Developers need to consider how much heating they will need to avoid risk of costly mistake

Barny Evans

Since the introduction of the Renewable Heat Incentive in 2011, as part of the government’s ambition to increase renewable heating from 2% to 12% by 2020, biomass heating as a sector has boomed. The scheme makes a payment per kWh generated depending on the technology and scale.

Although the scheme also supports solar hot water, heat pumps and the production of biogas/methane, 92% of applications by number and 98% by capacity have come from biomass heating, almost all of that on the <1MW scale. Essentially the scheme has become a biomass incentive scheme. (The government has just announced a change in tariffs to increase the incentive for the use of heat pumps.) The reason is that biomass heating is relatively easy to retrofit. Biomass boilers can be connected to an existing heating system using fossil-fuels without significant changes. It is much more difficult to do this with heat pumps.

One key issue still holding back biomass roll-out is the cost of the plant which is 10-20 times the price of fossil fuel systems

WSP have worked on several projects now and it is amazing how quick the supply chain has and continues to develop. From effectively nothing there are now a host of companies offering biomass heating from the single domestic scale to large commercial systems. In parallel with this the fuel supply market is now well established, with standards in place with regard to quality. However, one key issue still holding back biomass roll-out is the cost of the plant which is 10-20 times the price of fossil fuel systems.Companies are now starting to address this by offering to install systems free where the end user makes a payment per kWh of delivered heat.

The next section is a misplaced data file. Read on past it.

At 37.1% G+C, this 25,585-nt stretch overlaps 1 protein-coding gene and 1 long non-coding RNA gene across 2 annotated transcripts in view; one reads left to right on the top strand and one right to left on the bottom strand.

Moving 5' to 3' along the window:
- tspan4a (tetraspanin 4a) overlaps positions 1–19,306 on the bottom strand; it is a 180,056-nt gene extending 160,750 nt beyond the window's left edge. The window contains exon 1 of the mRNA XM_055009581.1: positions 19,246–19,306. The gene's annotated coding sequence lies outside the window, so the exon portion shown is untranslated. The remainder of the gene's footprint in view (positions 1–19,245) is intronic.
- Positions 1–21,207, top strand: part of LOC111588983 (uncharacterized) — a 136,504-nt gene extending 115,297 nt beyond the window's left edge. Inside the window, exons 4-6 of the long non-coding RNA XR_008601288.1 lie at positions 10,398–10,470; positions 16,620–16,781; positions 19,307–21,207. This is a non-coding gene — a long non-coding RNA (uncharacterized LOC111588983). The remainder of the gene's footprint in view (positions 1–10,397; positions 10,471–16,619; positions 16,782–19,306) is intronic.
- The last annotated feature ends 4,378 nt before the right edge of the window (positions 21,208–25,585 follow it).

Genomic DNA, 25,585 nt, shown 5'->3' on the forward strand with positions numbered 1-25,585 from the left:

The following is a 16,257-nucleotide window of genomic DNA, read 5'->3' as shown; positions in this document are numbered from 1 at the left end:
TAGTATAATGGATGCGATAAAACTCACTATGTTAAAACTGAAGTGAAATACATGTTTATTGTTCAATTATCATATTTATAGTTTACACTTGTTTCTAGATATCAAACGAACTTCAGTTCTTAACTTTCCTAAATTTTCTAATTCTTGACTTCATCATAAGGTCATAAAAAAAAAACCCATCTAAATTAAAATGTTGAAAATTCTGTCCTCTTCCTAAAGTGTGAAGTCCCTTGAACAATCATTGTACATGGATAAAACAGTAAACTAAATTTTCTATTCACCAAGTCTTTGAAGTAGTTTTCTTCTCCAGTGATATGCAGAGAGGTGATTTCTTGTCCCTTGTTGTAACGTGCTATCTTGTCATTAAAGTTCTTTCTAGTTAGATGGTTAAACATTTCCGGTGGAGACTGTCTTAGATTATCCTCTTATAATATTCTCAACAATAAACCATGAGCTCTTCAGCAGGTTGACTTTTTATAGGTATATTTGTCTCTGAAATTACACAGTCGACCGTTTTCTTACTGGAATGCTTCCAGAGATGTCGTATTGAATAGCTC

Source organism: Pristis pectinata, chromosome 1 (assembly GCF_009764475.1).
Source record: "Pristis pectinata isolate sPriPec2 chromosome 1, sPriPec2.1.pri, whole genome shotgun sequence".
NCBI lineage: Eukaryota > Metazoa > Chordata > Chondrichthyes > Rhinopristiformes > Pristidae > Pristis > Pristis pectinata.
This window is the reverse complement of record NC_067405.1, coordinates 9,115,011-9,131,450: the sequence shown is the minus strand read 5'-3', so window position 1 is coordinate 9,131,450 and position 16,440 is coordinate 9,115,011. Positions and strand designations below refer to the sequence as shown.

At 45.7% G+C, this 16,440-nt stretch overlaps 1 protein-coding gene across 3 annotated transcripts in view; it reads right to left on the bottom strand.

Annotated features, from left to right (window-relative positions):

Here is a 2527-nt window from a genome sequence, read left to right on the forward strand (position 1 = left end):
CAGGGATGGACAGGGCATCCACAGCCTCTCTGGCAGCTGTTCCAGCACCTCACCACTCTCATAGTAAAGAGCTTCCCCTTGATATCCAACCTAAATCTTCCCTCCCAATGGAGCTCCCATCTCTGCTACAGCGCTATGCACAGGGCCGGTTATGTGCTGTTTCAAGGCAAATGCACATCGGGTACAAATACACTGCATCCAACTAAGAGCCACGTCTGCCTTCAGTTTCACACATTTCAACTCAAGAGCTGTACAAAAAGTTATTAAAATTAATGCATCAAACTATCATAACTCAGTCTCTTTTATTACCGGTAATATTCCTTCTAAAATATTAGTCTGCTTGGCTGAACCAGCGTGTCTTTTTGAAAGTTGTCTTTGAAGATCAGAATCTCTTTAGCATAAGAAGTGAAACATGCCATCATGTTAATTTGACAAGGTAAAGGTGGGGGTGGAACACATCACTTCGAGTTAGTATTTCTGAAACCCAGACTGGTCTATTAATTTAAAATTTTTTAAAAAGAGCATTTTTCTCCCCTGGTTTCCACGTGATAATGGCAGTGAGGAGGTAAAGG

Biomass heating offers a good commercial return and official carbon emission savings if you are in the right situation. Ask yourselves these questions:

  • Do you have a consistent thermal demand for a process or even a large space heating load? The savings come from operation; the more heat you need, the more you save.
  • Do you have access to mains gas? Where mains gas is available the financial and carbon savings are less as you are generally using more expensive fuels with higher carbon intensity, e.g. LPG and oil.
  • Do you have space on site? Biomass boilers are themselves much bigger than a comparable fossil-fuelled boiler and obviously require storage for the pellets or woodchip, access for maintenance, as well as access for delivery vehicles.
  • Aesthetics may be a consideration. Although the plant can be designed to fit in an existing building, it is more common for them to come in pre-fabricated containers for ease of construction and delivery. These can be clad to fit in with their surroundings, but they will not be to everyone’s taste. In addition, it can be necessary for the flue to be conspicuous.

On the downside, there are complex arguments about the true carbon savings from biomass, and there are concerns about fuel prices in the future if supply cannot match demand. Therefore it is worth considering what a significant price increase would do the sums, although most fuels are expected to increase in price over the next few years. Despite this, current returns, which can be higher than 20% a year on a good site, are likely to continue to drive the market.

Barny Evans is principal consultant, renenwables and energy efficiency, at WSP